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The 90% Public Debt Threshold
The Rise and Fall of a Stylised Fact
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- Balázs Égert1
- Author Affiliations
- 1: OECD, France
- 06 June 2013
- Bibliographic information
This paper puts the original Reinhart-Rogoff dataset, made public by Herndon et al. (2013), to a formal econometric test to pin down debt thresholds endogenously. We show that the nonlinear relation from debt to growth is not very robust. Taken with a pinch of salt, our results suggest, however, that a negative association between debt and growth may set in at debt levels as low as 20% of GDP. Further (and greater) thresholds may exist but their magnitude is highly uncertain. For general government debt (1960-2009), the threshold beyond which this negative relation kicks in is considerably higher at about 50%. Finally, individual country estimates reveal a large amount of cross-country heterogeneity. For some countries including the United States, a nonlinear negative link can be detected at about 30% of GDP. For others, the thresholds are surrounded by a great amount of uncertainty or no nonlinearities can be established. This instability may be a result of threshold effects changing over time within countries and depending on economic conditions, not captured in our estimations. Overall, our results can be seen as a formal econometric confirmation that the 90% public debt threshold is not in the Reinhart-Rogoff data. But our results also seem to suggest that public debt be associated with poor economic performance at fairly moderate public debt levels. If high debt results in low growth, an issue of causality that is not systematically examined in this paper, then this suggests rather low debt-GDP ratios would be appropriate. Furthermore, the absence of threshold effects or low estimated thresholds may not preclude the emergence of further threshold effects, especially as public debt levels are rising to unprecedentedly high levels.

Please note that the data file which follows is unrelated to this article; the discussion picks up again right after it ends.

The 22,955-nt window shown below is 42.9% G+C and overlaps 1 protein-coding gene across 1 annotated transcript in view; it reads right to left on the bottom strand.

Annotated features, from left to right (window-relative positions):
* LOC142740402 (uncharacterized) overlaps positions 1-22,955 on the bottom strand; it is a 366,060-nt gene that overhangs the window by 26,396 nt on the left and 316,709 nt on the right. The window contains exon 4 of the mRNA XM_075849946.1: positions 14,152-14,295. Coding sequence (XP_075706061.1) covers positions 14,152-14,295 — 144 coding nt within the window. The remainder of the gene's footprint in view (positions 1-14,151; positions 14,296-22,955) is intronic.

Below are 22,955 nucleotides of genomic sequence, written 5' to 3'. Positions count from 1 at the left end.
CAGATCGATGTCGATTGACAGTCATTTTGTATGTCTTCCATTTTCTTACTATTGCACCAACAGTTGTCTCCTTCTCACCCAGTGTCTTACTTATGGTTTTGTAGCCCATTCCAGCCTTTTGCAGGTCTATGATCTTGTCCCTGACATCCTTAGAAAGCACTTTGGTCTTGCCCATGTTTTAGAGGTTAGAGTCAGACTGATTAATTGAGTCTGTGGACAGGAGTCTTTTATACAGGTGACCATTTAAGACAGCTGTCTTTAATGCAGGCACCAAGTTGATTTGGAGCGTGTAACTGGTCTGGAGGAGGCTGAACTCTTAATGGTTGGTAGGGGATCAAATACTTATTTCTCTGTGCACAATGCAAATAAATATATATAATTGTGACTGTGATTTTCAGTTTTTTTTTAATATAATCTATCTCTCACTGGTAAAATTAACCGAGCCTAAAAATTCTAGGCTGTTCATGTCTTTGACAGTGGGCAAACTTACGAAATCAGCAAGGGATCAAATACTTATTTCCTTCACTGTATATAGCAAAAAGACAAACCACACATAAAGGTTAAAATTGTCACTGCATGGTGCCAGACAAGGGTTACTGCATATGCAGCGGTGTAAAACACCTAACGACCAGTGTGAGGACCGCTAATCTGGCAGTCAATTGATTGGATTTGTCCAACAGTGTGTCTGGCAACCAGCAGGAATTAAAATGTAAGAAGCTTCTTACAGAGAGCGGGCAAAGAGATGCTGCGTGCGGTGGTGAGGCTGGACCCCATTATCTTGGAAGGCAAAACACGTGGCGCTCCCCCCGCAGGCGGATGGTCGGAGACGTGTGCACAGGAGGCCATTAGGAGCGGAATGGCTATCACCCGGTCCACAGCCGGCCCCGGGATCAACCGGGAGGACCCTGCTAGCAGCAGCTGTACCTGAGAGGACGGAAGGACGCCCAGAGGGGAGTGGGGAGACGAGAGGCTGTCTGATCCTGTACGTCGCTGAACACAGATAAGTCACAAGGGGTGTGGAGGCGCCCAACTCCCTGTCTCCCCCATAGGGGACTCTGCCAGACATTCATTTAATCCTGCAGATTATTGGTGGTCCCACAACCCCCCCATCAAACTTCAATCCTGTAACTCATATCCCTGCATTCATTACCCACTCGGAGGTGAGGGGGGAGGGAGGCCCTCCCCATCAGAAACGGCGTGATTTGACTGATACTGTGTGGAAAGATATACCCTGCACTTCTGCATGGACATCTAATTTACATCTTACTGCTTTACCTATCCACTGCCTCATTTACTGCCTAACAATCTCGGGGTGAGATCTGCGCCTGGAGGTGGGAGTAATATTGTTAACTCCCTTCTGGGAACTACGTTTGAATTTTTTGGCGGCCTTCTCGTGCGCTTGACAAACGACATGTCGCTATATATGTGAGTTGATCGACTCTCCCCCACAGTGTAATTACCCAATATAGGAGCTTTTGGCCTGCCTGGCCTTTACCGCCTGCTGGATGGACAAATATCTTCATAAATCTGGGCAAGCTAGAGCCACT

- nonlinearity, public debt, economic growth, threshold effects
- JEL Classification:
- E6: Macroeconomics and Monetary Economics / Macroeconomic Policy, Macroeconomic Aspects of Public Finance, and General Outlook
- F3: International Economics / International Finance
- F4: International Economics / Macroeconomic Aspects of International Trade and Finance
- N4: Economic History / Government, War, Law, International Relations, and Regulation